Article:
When the news story first broke that Al Gore had been accused of assault by a masseuse who says she visited his room in Portland's Hotel Lucia in 2006, I thought there almost certainly wasn't anything to the allegation, because rich and famous men such as Al Gore are frequent targets for allegations of this kind.
So, despite my natural interest in the case after over 20 years of work on the global warming issue, I didn't even bother to read the police report. That is, until I read this Steve Duin column from the Portland Oregonian (excerpt):
Her story feels painfully cinematic and over-rehearsed. She three times ducked the opportunity to follow up with Portland police investigators, then tried to micromanage the Portland Tribune's attempt to report the sexual assault. And, according to the executive editor of the National Enquirer, she demanded $1 million for her side of the lurid tale.There's more to the Duin piece; I suggest reading the whole thing.
Yet for all that, I tend to believe Portland's red-headed masseuse and her accusations about Al Gore. Though she does carry on in the 67-page play-by-play she finally dumped on police detectives in 2009, there's the ring of truth in the breathless narrative about a politician coming on like Bill Clinton to a woman who has no interest in being Monica Lewinski...
...When Gore berates her for refusing to massage those famous lower abdominals, the masseuse says she replies "in a softer, terrified, calming tone, 'No impropriety was inferred, sir.'"
But she soon realized, "much to my horror, that I was in the perfect storm: ... in a room with someone who was Teflon-coated in terms of his credibility and celebrity." And someone, no less, demanding a happy ending!
"My mind was now reeling from this absolute betrayal."
You might think an experienced masseuse would be a little less shocked when clients bring great expectations to hands-on sessions that commence at 10:30 p.m.
But this one -- "I felt like Bambi in the headlights" -- can't get over her outrage that Gore tried to take savage advantage of her. In his alleged clumsy gropings and demands for sex, he is an "unpredictable predator," "the Energizer Bunny," a "crazed sex poodle," and one of those "scary, without-a-conscience, spoiled, out-of-control-fraternity-boys-at-a-kegger type of persons with a perverse sense of entitlement."
Her anger eventually comes through in ways that are both understandable and believable. What he says carries more weight than what she says. And living in Portland, among "the Birkenstock Tribe," she's going to be made to feel like "the ultimate traitor" when she calls Gore out for coming on to her with chocolates, condoms and karaoke.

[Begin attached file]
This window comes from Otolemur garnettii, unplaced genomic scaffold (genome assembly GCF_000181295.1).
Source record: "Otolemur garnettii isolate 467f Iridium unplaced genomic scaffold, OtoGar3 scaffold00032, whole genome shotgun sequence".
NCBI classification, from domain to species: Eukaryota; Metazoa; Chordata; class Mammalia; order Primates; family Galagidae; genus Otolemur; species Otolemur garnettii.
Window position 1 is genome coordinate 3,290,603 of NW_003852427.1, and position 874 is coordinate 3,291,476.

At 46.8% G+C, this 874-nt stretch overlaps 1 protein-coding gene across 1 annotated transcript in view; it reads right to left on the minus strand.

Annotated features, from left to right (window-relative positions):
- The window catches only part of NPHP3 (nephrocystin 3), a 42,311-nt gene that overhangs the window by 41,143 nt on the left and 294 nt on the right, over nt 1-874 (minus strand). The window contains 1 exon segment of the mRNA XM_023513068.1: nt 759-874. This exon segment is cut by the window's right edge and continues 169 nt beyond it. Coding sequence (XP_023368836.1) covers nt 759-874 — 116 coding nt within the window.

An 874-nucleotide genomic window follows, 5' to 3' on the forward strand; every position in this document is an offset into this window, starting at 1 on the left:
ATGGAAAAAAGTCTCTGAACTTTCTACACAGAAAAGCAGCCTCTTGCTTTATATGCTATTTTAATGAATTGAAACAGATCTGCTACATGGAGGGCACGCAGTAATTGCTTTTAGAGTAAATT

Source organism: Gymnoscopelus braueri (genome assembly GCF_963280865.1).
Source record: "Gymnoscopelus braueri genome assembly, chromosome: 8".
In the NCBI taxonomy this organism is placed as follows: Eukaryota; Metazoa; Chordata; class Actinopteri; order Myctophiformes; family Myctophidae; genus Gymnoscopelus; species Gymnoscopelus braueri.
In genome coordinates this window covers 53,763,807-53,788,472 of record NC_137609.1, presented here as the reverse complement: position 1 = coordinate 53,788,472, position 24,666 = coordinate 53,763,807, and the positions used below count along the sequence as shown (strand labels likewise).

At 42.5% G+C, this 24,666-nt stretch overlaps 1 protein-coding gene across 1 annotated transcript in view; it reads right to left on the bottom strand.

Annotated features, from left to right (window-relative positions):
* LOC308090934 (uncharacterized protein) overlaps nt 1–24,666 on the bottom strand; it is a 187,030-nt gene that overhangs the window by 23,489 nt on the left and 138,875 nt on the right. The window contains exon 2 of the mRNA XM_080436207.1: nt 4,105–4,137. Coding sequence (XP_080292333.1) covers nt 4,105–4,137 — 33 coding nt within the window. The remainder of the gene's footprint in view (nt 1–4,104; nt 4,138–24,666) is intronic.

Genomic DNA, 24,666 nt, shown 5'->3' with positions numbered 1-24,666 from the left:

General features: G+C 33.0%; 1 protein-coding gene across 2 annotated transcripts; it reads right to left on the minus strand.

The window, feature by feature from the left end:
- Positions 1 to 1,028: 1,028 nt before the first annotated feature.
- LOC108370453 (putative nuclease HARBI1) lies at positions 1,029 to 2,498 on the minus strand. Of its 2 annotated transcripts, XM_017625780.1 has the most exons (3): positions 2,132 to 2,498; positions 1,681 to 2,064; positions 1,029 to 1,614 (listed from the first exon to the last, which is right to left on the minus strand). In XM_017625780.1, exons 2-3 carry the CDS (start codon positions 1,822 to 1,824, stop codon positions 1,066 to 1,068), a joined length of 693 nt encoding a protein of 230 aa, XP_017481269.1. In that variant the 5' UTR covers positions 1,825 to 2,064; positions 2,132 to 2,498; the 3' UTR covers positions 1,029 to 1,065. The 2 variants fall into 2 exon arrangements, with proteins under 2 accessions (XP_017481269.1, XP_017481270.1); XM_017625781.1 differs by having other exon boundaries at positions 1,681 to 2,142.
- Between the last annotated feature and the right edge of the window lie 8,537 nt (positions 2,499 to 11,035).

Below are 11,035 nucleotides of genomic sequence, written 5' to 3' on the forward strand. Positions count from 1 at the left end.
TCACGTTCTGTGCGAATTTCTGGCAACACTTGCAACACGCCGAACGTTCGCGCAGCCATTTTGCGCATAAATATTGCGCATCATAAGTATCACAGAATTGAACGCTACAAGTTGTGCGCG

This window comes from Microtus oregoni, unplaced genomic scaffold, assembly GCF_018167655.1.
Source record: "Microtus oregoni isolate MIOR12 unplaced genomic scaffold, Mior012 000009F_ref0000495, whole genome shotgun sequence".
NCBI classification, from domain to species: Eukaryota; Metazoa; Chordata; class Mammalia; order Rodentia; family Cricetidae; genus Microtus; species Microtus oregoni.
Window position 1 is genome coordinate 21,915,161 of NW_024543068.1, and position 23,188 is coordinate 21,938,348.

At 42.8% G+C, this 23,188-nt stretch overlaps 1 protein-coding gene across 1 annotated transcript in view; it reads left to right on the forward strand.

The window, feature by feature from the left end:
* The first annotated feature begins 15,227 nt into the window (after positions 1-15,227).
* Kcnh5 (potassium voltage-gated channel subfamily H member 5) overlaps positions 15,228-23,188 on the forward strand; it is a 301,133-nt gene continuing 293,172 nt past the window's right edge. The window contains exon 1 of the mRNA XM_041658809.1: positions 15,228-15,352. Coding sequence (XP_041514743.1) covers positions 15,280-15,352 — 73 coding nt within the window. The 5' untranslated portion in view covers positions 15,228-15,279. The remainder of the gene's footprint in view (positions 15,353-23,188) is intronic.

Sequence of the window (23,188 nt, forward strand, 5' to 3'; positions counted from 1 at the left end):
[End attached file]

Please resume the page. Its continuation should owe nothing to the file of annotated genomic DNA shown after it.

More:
Lewinsky relished the publicity, at least in the beginning. The masseuse, now 54, is a far wiser woman. She was not eager to feed our insatiable appetite for this stuff. "I did not immediately call the police," she says, "as I deeply feared being made into a public spectacle and my work reputation being destroyed." ...
After reading this I read the full Portland police report, and my response was very close to Duin's. The accuser seemed far more credible than I expected. She's very detailed about what she alleges she was thinking and it just sounds believable.
On the other hand, we haven't heard Al Gore's side of story. It seems odd that he hasn't had his lawyers issue a brief but categorical denial, but if he is innocent he may figure the story will go away, and that it will go away faster if he doesn't comment. It's also true that Gore presumably has known he's been a prime target for false allegations of this sort since he lost his Secret Service protection and become very wealthy. So for all we know, perhaps he has been protecting his reputation all along by some means, such as by secretly running a recording device when in circumstances in which he-said, she-said issues could arise.
I know if I was a man in Gore's position, I would never be alone in my room with a woman I did not know well, however innocent the reason, without at least running an audio recorder. And if that occurred to me, a person who is not rich and is not a man, it very likely occurred to Gore.